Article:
Three Best Practices for Successful Nonprofit Mergers
While a lot has been written about the benefits of strategic nonprofit mergers and acquisitions, they can be challenging to accomplish.
Fortunately, there are several best practices nonprofit leaders can follow to successfully guide their organization through the merger process.
1. Identify the Benefits
It is helpful to start by identifying the ways the merger can benefit your organization and those you serve.
Reduced overhead is often the most recognizable benefit of a successful nonprofit merger. Although this can be substantial, it’s rarely enough to justify the move. Additional benefits might include:
- A larger service area
- Additional resources available to both organizations
- Better staffing through shared resources
- More effective and professional management
- Economies of scale across the organization
- Better name recognition
- Reduction of ineffective board members
- Reduction of underperforming staff and management
You may pinpoint other benefits — these are just some of the most common ones. It’s worth noting that the most successful nonprofit mergers often occur when the organizations have complimentary services, with some overlap. The ability to cross-promote and provide your client base with a broader range of services is a significant benefit.
2. Keep the Focus on Mission and Outcomes
It’s natural for emotions to run high during talk of a merger. Board members and senior leaders who have dedicated their time, talent, and passion to your organization may feel apprehensive about change. They may also be concerned about what role, if any, they might play in a combined organization.
Leaders who understand these concerns will be well equipped to address them. A strong board chair can help other board members and senior leaders keep sight of why the organization exists. Explain how the benefits you identified will help the organization better accomplish its mission and increase its outcomes.
3. Identify Solutions
Many times, board members and executive directors feel that the cost of a merger is prohibitive. Sometimes both organizations are struggling and can’t afford a merger even if it makes sense. While this is a significant challenge that can’t be ignored, there are potential solutions.
In this situation, I usually recommend that the development teams at both organizations provide a list of the top five donors who support their organization on a regular basis. Many times the two lists will have some overlap. The two organizations can then put together a business plan for the merger and present it to the top donors. This helps the donors see how a larger one-time gift to help fund the merger will allow them to support one larger and stronger organization going forward.
It also can be helpful to involve a third party such as a consultant or lawyer. This objective outside perspective can help both organizations work toward a successful merger. CapinCrouse offers services to help guide nonprofits through a merger or acquisition, including due diligence. Please contact us to learn more.
Several years ago I was the president of the board of a struggling inner-city day care. The service we provided was critical for young mothers who needed to be able to leave their children in a safe environment while they pursued an education or a job, or dealt with life circumstances. Unfortunately, the nonprofit was entirely dependent on government funding and as our costs rose, the funding did not.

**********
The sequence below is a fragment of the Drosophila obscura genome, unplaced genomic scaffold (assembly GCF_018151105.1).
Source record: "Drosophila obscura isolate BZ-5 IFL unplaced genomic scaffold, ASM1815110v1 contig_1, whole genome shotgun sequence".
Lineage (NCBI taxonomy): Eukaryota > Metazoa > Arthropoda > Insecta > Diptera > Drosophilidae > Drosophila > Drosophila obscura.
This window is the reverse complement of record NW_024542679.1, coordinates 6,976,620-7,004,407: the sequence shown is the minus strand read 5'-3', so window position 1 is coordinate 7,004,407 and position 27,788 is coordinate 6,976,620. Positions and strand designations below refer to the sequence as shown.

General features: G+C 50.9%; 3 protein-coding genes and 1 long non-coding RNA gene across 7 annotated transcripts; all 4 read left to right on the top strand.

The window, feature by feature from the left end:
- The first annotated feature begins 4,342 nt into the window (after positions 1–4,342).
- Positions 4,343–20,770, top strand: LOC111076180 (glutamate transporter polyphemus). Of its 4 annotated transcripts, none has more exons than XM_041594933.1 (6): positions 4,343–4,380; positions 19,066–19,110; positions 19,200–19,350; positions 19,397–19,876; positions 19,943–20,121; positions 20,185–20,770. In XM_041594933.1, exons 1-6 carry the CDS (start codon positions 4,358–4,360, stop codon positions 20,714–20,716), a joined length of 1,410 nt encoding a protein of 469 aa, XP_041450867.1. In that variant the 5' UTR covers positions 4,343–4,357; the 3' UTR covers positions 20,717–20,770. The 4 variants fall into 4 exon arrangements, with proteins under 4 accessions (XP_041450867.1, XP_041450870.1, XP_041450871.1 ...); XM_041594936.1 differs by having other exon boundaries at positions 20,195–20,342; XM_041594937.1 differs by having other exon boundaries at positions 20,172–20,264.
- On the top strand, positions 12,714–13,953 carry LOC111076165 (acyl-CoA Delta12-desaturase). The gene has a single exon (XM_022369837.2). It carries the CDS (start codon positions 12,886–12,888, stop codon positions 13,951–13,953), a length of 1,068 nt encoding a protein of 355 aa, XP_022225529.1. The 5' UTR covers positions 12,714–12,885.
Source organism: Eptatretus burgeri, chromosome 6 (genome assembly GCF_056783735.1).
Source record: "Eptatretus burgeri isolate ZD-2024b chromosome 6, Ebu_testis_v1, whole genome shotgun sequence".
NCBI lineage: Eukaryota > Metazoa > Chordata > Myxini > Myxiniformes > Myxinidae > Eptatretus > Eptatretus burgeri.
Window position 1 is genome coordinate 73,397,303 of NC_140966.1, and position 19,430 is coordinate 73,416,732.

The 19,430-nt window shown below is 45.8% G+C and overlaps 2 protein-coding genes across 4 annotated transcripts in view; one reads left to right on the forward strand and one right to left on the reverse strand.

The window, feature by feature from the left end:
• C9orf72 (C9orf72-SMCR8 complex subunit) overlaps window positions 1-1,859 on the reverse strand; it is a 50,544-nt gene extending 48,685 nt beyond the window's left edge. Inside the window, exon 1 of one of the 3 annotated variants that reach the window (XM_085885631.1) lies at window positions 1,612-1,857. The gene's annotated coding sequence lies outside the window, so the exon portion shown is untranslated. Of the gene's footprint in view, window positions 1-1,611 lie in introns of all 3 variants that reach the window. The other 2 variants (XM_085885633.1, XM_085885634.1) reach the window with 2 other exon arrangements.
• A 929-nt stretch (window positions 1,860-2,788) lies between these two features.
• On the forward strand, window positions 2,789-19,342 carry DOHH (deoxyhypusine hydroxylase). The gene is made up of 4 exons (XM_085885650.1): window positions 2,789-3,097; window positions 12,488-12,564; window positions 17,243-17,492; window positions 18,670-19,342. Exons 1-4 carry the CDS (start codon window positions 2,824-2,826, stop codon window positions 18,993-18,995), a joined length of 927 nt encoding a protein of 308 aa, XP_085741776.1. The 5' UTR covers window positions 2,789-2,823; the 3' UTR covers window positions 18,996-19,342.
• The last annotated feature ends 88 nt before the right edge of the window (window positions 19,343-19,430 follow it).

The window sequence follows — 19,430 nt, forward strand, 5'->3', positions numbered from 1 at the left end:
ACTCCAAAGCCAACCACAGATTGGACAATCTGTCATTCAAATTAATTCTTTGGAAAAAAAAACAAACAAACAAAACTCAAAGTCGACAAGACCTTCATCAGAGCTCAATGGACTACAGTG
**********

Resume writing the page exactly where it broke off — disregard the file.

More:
There was another nonprofit across the city with a mission to help families. We had little overlap in our client base and services, and great overlap in mission. After meeting with the other nonprofit’s president and executive director, we were able to pursue a merger (actually an acquisition) in which the day care nonprofit was merged into the other organization and became a strong-performing service line.
The merger meant that I was out as president. The executive director of the day care was brought into the new organization as a vice president, which was a big change in how she operated, and all but two of our board members were out of a position. Despite these changes, I presented the merger opportunity to our board and executive director in a simple, straightforward manner: it was about the families and the children we served. Focusing the discussion about a potential merger on the core reason for your organization’s existence helps to overcome objections.
Today, a few of the original day care employees are still employed by the new organization, the executive director has found a new and more challenging position, and I have one less meeting to go to each month. But the good news is that the combined nonprofit is financially healthier, serves a larger share of the population, and is achieving more of its mission since the merger. There are many opportunities for success stories like this.
Mergers require hard work and a sustained effort from all involved, but successful strategic mergers can help nonprofits further their mission. The key is to keep the focus on the potential outcome and how that will benefit those you serve.
Fran has more than 30 years of experience providing audit and management consulting services to a variety of not-for-profit entities, including colleges and universities. His expertise includes strategic planning, budgeting, financial statement preparation, exempt-organization tax filing, real property sales and leases, board training, and enterprise risk management (ERM) training.